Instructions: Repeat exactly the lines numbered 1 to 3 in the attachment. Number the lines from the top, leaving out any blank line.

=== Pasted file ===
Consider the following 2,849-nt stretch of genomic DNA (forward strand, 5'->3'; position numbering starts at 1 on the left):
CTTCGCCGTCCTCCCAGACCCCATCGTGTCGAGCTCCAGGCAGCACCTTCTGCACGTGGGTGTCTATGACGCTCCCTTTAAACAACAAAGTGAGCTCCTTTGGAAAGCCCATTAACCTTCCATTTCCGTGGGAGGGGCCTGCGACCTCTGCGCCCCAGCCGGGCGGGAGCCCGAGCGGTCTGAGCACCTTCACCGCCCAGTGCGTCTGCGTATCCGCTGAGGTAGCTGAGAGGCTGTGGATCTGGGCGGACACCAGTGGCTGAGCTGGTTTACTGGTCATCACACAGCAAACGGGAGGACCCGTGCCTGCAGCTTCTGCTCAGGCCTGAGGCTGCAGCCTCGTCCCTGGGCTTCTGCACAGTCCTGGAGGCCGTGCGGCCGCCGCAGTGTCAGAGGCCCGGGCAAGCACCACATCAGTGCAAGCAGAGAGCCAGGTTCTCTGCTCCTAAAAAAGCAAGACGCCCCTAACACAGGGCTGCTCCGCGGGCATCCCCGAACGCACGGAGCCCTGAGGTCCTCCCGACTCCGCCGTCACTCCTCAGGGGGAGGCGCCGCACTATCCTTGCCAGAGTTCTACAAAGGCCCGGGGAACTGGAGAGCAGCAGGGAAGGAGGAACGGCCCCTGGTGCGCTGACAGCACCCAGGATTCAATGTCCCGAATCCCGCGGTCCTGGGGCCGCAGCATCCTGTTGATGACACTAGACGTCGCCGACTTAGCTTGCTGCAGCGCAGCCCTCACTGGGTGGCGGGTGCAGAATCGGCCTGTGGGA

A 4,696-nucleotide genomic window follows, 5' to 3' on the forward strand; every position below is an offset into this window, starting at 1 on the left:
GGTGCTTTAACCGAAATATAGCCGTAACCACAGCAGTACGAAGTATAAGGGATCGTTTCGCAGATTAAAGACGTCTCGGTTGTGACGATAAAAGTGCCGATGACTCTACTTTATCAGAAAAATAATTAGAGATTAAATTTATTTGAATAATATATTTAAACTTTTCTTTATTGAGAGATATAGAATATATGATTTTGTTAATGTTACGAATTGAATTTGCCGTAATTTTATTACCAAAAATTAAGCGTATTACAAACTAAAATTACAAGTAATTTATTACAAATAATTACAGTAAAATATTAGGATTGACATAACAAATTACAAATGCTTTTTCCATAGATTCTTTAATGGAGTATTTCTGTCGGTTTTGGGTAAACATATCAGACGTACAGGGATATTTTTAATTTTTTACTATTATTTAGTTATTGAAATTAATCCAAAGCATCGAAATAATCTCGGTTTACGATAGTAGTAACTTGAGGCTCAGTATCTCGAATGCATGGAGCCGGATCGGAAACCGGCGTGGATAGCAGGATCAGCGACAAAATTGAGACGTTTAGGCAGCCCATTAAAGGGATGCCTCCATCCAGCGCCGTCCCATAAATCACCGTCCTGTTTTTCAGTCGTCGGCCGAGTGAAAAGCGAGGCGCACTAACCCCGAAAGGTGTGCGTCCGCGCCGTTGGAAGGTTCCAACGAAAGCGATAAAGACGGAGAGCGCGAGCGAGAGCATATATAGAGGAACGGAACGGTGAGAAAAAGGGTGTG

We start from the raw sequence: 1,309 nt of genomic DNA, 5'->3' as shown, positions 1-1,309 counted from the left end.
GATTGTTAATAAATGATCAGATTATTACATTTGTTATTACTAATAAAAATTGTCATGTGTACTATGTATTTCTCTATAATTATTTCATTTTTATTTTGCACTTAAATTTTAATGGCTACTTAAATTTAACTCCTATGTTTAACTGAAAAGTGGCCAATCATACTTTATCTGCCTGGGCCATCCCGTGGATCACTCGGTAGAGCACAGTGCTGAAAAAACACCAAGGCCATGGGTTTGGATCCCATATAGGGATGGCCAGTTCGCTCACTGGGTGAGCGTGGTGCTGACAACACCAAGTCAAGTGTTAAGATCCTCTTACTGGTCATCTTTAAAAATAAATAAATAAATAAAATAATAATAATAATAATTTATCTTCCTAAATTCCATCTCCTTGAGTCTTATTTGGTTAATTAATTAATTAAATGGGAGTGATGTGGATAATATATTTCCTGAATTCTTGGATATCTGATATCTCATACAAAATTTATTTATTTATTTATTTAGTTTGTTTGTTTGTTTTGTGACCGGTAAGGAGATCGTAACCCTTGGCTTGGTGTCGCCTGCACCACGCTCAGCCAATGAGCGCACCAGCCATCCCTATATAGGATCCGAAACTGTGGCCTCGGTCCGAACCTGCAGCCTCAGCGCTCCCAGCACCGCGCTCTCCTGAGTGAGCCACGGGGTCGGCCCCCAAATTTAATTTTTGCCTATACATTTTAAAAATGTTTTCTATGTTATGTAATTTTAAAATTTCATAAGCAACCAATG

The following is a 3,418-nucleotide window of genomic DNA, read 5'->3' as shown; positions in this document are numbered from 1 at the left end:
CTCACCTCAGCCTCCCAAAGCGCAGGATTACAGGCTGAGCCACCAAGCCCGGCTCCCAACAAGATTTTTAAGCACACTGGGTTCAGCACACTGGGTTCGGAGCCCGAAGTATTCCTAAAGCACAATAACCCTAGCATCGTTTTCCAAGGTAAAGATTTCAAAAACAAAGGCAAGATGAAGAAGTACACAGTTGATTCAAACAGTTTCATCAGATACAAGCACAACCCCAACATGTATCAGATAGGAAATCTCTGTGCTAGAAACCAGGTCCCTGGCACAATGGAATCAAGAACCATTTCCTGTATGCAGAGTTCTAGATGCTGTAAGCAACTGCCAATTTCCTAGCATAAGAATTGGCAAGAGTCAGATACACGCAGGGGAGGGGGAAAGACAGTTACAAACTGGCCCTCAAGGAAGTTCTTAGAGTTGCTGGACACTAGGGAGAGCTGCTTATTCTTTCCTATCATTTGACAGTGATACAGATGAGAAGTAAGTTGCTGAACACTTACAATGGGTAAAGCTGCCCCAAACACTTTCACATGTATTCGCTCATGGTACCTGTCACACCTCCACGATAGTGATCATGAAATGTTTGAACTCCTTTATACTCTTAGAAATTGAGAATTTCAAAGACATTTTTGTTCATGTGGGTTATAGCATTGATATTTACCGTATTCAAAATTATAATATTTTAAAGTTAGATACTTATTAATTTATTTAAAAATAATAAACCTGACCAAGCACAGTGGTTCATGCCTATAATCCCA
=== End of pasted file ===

Consider the following 2,849-nt stretch of genomic DNA (forward strand, 5'->3'; position numbering starts at 1 on the left):
CTTCGCCGTCCTCCCAGACCCCATCGTGTCGAGCTCCAGGCAGCACCTTCTGCACGTGGGTGTCTATGACGCTCCCTTTAAACAACAAAGTGAGCTCCTTTGGAAAGCCCATTAACCTTCCATTTCCGTGGGAGGGGCCTGCGACCTCTGCGCCCCAGCCGGGCGGGAGCCCGAGCGGTCTGAGCACCTTCACCGCCCAGTGCGTCTGCGTATCCGCTGAGGTAGCTGAGAGGCTGTGGATCTGGGCGGACACCAGTGGCTGAGCTGGTTTACTGGTCATCACACAGCAAACGGGAGGACCCGTGCCTGCAGCTTCTGCTCAGGCCTGAGGCTGCAGCCTCGTCCCTGGGCTTCTGCACAGTCCTGGAGGCCGTGCGGCCGCCGCAGTGTCAGAGGCCCGGGCAAGCACCACATCAGTGCAAGCAGAGAGCCAGGTTCTCTGCTCCTAAAAAAGCAAGACGCCCCTAACACAGGGCTGCTCCGCGGGCATCCCCGAACGCACGGAGCCCTGAGGTCCTCCCGACTCCGCCGTCACTCCTCAGGGGGAGGCGCCGCACTATCCTTGCCAGAGTTCTACAAAGGCCCGGGGAACTGGAGAGCAGCAGGGAAGGAGGAACGGCCCCTGGTGCGCTGACAGCACCCAGGATTCAATGTCCCGAATCCCGCGGTCCTGGGGCCGCAGCATCCTGTTGATGACACTAGACGTCGCCGACTTAGCTTGCTGCAGCGCAGCCCTCACTGGGTGGCGGGTGCAGAATCGGCCTGTGGGA

A 4,696-nucleotide genomic window follows, 5' to 3' on the forward strand; every position below is an offset into this window, starting at 1 on the left: